Despite Venezuela's loss to hosts China PR in the girls’ final, Peru's hard-earned victory against favourites Korea Republic in the Boys’ Youth Olympic Football Tournament Nanjing 2014 served up a second successive Olympic gold for South America, following Bolivia’s title triumph four years ago.
Memorable moments Finalists set the stage ablaze
*Korea Republic and Peru more than earned their place in the final through some scintillating football, albeit with contrasting styles. While CONMEBOL U-15 champions Peru displayed individual technical brilliance, an ability to read the game and plenty of neat interplay, the South Koreans relied on their tight organisation, rigorous tactical discipline, and superior fitness and speed. The sides each conceded three goals to share the honour of joint-best defence, although Korea Republic were the tournament’s top scorers with 16 goals over four games, whereas Peru boasted a 100 per cent win rate. *
*Wizards mesmerise viewers
*The Olympic showcase offered up a dizzying array of young talent that at times left the spectators spellbound. Peruvian pair Christopher Olivares and Gerald Tavara caught the eye with some close ball control and mazy runs, as did Icelandic impresario Kolbeinn Finnsson with his all-round vision and incisive early passing; the blonde-haired teenager fashioned numerous opportunities out of nothing with his confident, probing play and eye for an opening. Despite falling short of a podium place, Cape Verde Islands provided moments of magic through players such as Andradino, whose excellent awareness, lightning speed and scoring touch earned him a total of three goals.
The inaugural Boys’ YOFT in Singapore saw the emergence of super-sub Luis Banegas. The young Bolivian came into the tournament carrying an injury but was sent on with his side reduced to ten players in the final against Haiti, before netting a brace that helped his team triumph 5-0. Four years later in Nanjing, a succession of substitutes have been vying to eclipse that feat. Icelandic forward Helgi Gudjonsson netted a hat-trick after coming on in the second period of the opener against Honduras, before breaking the deadlock just one minute into his second-half cameo against semi-final opponents Korea Republic. The South Koreans’ Joo Hwimin was similarly effective off the bench, scoring three goals in his two substitute appearances, including the equaliser against Iceland.
Set-piece specialists steal the show
*The Peruvian boys demonstrated some fancy footwork throughout the competition, especially in dead-ball situations where they had a profusion of set-piece specialists to call on. Both goals in the opening win over Iceland came from free-kicks, including Gerald Tavara’s sublime effort that put the young Blanquirrojas 2-0 ahead. In the second game against Honduras, two spot-kicks set the South Americans on the way to a 3-1 victory, with *Inca forward Franklin Gil scoring one and winning the other. Peru also exploited their long-range shooting strengths, most notably with captain Fernando Pacheco’s looping effort from distance that clinched victory in the finale.
*Stars and surprises *Having propelled the young Taeguk Warriors to footballing gold at last year’s Asian Youth Games in Nanjing, Korean striker Lee Jiyong and midfielder Jeong Wooyeong were given star billing on their return to the ancient Chinese metropolis. The attack-minded duo duly lived up to expectations by plundering three goals apiece, but their thunder was stolen by rookie team-mate Kim Gyuhyeong on his first trip to the city, the Ulsan Hyundai midfielder finding the net five times and creating three assists.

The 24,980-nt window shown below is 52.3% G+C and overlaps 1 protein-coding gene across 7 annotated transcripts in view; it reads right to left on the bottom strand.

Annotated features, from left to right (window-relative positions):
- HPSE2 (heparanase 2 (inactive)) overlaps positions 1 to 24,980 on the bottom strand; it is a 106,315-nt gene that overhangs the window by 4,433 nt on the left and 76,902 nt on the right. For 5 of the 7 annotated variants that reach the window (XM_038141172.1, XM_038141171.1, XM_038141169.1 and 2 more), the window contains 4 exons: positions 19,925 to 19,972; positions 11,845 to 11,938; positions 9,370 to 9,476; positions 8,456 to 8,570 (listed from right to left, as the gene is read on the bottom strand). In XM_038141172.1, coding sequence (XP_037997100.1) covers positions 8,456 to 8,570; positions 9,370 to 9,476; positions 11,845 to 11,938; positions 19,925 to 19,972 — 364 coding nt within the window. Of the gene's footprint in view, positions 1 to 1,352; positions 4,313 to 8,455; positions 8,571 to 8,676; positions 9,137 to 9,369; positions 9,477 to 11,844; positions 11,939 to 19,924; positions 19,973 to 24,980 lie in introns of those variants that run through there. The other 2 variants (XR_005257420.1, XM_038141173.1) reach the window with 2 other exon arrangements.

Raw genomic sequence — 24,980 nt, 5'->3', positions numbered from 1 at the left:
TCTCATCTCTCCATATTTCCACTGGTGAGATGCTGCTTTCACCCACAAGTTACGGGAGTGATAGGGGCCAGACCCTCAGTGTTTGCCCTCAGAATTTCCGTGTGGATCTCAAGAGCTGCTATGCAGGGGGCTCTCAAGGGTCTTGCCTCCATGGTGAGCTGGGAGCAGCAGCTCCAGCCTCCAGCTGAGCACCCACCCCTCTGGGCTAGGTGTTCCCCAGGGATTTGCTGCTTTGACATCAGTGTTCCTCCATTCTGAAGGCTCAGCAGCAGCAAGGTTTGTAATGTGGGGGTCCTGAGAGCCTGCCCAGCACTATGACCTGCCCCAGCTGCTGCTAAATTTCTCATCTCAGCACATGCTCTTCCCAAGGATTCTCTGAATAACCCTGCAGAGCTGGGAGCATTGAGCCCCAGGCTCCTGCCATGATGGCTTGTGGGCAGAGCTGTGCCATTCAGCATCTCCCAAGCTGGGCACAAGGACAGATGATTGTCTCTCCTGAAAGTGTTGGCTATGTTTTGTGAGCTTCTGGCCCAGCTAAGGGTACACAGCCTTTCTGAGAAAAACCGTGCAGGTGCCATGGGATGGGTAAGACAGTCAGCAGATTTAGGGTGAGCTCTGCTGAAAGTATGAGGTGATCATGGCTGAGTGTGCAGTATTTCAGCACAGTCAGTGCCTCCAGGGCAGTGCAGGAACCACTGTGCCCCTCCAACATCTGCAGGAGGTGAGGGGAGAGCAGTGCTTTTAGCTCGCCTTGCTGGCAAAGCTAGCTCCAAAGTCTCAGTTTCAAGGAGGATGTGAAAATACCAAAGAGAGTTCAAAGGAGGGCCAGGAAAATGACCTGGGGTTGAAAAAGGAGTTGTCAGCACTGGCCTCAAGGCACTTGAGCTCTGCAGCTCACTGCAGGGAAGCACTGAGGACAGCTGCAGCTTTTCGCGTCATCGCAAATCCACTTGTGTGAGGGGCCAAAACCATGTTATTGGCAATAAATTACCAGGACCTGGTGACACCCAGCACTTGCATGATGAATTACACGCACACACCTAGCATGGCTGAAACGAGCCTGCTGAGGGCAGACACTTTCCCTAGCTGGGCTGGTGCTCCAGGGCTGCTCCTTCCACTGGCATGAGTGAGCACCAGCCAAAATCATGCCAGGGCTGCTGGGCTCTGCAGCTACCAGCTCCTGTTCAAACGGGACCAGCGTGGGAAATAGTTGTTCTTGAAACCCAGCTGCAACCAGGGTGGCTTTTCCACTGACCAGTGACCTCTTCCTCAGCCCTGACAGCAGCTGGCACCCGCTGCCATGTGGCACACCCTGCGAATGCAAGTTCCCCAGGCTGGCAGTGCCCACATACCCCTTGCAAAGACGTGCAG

Peru oozed star quality in every department, although Franklin Gil’s equaliser in the final against Korea Republic earned lavish praise from Inca coach Juan Jose Ore, who hopes that the striker will go on to become the beating heart of the team. Although Honduras only collected one victory, Catracho centre-forward Paolo Belloni showed glimpses of the potential that earned him a dream move to Italian club Genoa.
Nordic outsiders Iceland burst onto the scene in style, defying most pundits' pre-tournament predictions by clinching the bronze medal in their first FIFA competition. In particular, hat-trick hero Gudjonsson became the darling of fans and media with his virtuoso performance in the opener against Honduras. African dark horses Cape Verde Islands also punched above their weight for a nation of just 500,000 people, bouncing back from a 5-0 loss to Korea Republic by routing Vanuatu 7-1. Ricardo, who showed well in the back line and as a winder bagged a treble in that victory, while jet-heeled forward Andradino also struck twice.
Vanuatu were unable to emulate their fifth-place finish of four years ago, slipping to the bottom of the pile and conceding 21 goals compared with four last time round. However, the Oceanian minnows’ indomitable spirit was rewarded against Cape Verde Islands, when Lauren Saurei struck their only goal of the campaign.
"This victory means so much more to us than winning the gold medal. I’m very happy and overjoyed about the player’s achievements here. This group of players has a lot of potential and by the time they are 20 years old they will have developed and progressed even more. They still need to continue honing themselves and improving, of course. I hope that [they] can realise our dream of returning to the World Cup as soon as possible." Peru coach Juan Jose Ore
Korea Republic, Cape Verde Islands, Peru, Iceland, Honduras, Vanuatu
2. Korea Republic
4. Cape Verde Islands
Host city and stadiums
Jiangning Sports Centre (Nanjing)
52 (an average of 4.73 per game)
Kim Gyuhyeong (KOR): 5 goals and 3 assists
Helgi Gudjonsson (ISL): 5 goals
Franklin Gil (PER): 3 goals and 1 assist
FIFA Fair Play Trophy
Number of spectators
116,572 (an average of 10,597 per game)